As if we needed more evidence that Forest Drive is already beyond capacity, a new county traffic report shows that two of the major intersections along the roadway are currently operating at a “D” level of service on an A-F scale during peak hours. A previous analysis prepared for the City of Annapolis in 2014 noted that all the main intersections along Forest Drive were at a “C” or better level of service, and that they would not cross over to a “D” or worse until after new developments were built. However, according to the new report, we are already there. Annapolis does not permit new developments to push levels of service beyond a “D,” but it remains to be seen if the City will consult this report as it considers pending developments, including Crystal Spring.
The March 2016 Anne Arundel County Existing Conditions Report, which used data collected from 2011-2013 to assess existing conditions on key roads throughout the county, confirms that the key Forest Drive intersections at Spa Road and Bay Ridge/Hillsmere Drive have already deteriorated to a “D” level of service. Essentially, these intersections are already beyond capacity with no new development. But this result should not be surprising considering Anne Arundel County warned the City as early as 2011 that the Forest Drive “corridor is on the edge of capacity, and we would hope that approval of new developments wouldn’t be given if it is likely that they will force Forest Drive into over-capacity operations.”
Moreover, this new report highlights the current safety risks on the critical gateway onto Forest Drive, MD 665. Looking at 2011-2013 crash statistics, the report concludes that accident rates on MD 665 “are significantly higher than the statewide average” for a similar roadway. Crash rates are 22 percent higher, and property damage is 31 percent higher. Since traffic volumes have only continued to grow on this restricted roadway since the data was collected, one can only assume these figures have only gotten worse. Regardless, the City of Annapolis is supporting the proposal of a developer to install a new entrance onto MD 665 for the Rocky Gorge development, a new neighborhood of approximately 50 residences. This traffic will merge onto MD 665 just before the already crowded intersection at Chinquapin Round Road.
In fact, despite the confirmation that these roadways are already overburdened and dangerous, the County and the City have several developments either planned for or under construction along the MD 665/Forest Drive corridor that will cause a rapid increase in traffic volumes. These 18 planned developments will add more than 1,270 new housing units and 232,000 square feet of commercial and retail space. Crystal Spring is by far the largest and will add nearly 500 housing units and over 170,000 sq. ft. of commercial and retail space. It is located in the immediate vicinity of the Forest Drive/Spa Road intersection, one of the two that are currently over capacity according to the new report.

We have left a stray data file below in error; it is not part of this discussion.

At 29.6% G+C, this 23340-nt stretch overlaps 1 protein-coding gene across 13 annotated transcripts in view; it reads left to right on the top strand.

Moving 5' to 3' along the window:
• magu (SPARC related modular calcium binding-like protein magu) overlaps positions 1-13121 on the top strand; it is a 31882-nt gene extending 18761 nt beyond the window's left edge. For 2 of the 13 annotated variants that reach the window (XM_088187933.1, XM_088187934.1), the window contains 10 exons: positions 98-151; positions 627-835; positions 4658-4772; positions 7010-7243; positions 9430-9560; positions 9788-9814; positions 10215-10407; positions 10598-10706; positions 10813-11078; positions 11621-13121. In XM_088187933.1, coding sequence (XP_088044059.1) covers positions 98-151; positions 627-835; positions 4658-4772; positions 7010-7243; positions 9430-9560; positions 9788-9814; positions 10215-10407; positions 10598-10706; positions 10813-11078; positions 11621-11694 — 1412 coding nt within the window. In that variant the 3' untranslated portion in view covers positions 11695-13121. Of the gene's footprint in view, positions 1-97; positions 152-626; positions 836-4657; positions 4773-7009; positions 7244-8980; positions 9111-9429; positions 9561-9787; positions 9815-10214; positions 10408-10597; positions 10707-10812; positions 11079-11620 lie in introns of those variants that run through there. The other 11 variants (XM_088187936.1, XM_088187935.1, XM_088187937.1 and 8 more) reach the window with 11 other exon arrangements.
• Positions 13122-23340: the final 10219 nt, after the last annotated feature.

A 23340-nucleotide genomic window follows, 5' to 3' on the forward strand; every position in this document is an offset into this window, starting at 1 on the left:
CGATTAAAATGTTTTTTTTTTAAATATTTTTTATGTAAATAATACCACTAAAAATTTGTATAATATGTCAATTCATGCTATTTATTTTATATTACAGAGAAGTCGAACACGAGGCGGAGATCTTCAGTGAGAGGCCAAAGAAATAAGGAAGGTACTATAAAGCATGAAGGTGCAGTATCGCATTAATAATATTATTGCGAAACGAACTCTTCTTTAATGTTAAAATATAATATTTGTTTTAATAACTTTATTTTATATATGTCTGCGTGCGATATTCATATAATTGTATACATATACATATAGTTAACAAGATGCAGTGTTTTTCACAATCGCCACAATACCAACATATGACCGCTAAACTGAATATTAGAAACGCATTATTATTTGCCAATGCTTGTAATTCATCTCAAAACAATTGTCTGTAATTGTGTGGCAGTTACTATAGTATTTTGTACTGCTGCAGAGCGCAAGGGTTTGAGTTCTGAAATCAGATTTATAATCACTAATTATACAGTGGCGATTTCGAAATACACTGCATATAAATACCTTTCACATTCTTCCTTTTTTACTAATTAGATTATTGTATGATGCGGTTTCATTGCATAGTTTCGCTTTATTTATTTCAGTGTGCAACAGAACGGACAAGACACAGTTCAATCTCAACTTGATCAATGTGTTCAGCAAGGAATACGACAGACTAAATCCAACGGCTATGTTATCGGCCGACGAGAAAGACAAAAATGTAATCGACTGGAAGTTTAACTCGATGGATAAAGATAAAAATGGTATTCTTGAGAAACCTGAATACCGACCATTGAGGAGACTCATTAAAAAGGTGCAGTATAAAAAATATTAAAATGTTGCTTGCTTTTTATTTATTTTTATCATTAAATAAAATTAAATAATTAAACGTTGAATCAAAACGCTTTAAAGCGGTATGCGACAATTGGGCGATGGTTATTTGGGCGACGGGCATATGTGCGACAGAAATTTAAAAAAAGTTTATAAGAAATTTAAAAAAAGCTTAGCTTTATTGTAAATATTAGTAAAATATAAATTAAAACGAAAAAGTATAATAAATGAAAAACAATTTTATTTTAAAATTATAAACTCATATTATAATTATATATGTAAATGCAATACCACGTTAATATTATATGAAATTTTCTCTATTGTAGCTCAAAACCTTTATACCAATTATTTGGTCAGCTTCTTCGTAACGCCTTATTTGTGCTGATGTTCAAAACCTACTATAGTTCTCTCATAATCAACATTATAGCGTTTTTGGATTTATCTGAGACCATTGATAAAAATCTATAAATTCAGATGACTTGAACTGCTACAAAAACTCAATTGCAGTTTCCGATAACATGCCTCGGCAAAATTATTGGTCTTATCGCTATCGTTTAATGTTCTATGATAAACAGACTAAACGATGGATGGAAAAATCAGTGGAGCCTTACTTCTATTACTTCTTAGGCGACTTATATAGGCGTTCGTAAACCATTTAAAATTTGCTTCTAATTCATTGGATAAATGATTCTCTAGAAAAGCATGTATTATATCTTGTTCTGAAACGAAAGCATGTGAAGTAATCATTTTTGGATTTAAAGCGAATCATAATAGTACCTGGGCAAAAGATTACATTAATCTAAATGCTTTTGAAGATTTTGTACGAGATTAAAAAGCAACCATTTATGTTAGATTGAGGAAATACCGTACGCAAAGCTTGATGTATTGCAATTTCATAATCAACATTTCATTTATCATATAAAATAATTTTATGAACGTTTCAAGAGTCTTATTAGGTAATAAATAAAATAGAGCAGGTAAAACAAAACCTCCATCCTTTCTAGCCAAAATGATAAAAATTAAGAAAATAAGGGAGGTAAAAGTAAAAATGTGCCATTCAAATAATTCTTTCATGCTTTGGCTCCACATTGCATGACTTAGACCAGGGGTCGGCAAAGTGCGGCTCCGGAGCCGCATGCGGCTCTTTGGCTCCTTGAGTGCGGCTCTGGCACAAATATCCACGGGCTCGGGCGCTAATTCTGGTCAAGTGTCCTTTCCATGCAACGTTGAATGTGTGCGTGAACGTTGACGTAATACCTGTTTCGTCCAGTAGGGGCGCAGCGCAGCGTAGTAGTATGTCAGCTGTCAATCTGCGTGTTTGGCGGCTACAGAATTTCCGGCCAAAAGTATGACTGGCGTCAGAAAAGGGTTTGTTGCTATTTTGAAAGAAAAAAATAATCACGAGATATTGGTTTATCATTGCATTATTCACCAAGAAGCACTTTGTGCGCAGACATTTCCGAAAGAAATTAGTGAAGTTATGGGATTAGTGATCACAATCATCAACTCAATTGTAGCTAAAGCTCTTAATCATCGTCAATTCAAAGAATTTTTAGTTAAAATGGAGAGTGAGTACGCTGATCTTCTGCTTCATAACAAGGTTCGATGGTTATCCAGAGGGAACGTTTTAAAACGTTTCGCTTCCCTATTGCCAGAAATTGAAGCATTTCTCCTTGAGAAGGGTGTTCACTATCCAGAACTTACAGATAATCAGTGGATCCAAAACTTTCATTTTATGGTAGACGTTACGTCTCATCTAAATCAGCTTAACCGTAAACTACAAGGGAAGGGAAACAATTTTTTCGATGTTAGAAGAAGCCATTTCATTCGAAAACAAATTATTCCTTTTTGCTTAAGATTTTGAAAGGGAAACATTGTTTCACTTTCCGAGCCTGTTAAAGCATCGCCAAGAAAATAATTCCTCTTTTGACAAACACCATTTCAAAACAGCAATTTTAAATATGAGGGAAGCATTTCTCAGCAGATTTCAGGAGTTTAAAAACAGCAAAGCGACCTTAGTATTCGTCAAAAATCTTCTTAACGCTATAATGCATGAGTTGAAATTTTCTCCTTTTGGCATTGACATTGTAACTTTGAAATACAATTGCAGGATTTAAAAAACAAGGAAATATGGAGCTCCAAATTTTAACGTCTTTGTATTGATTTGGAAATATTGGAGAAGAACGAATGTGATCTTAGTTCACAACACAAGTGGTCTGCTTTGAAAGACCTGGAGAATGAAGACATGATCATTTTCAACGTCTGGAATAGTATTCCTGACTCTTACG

The findings of the March 2016 Existing Conditions Report only provide further evidence that the City is in dire need of a more in-depth traffic study to look at how the corridor will be impacted by these developments. A draft simulation study completed for the City in 2014 looked at expected conditions along Forest Drive if only a portion of the planned developments were constructed. Even though the 2014 study used the most unrealistic and developer-favorable assumptions, such as old traffic counts and escalation of traffic at only 1% (Crystal Spring alone would be a 2.3% population increase in the City of Annapolis), it still predicted that many of the major intersections would eventually reach failing or near-failing levels of service. The new report shows that we have already reached these levels of service at two of the major intersections without any new development.
While the findings of the March 2016 report are significant, it remains to be seen whether our officials will actually step up and take action to prevent a bad situation from continuing to get worse. It’s been clear for some time that there is already a capacity issue and serious safety concerns on the MD 665/Forest Drive Corridor. Anyone who was stuck in one of the many recent traffic debacles can tell you that there is already a serious problem. Nonetheless, it seems City officials live in complete denial of the problem as they continue to approve new developments that will feed into this corridor. There is no strategy to assess potential roadway improvements, much less a plan to have them paid for by developers as opposed to taxpayers.
Traffic along the Forest Drive corridor is not only an inconvenience, but a serious threat to property values, quality of life, and most of all, public safety. At the very least, an in-depth traffic study on expected conditions with new development needs to be performed as promised by the City. This should be done with public input and involvement by an independent firm using realistic assumptions, not by consultants who work mainly for developers and are more likely to use assumptions that favor development. Until the City has an understanding of how new development will affect traffic conditions, and how the necessary roadway improvements will be implemented before any new development, they should not be approving new development and further exacerbating the problem.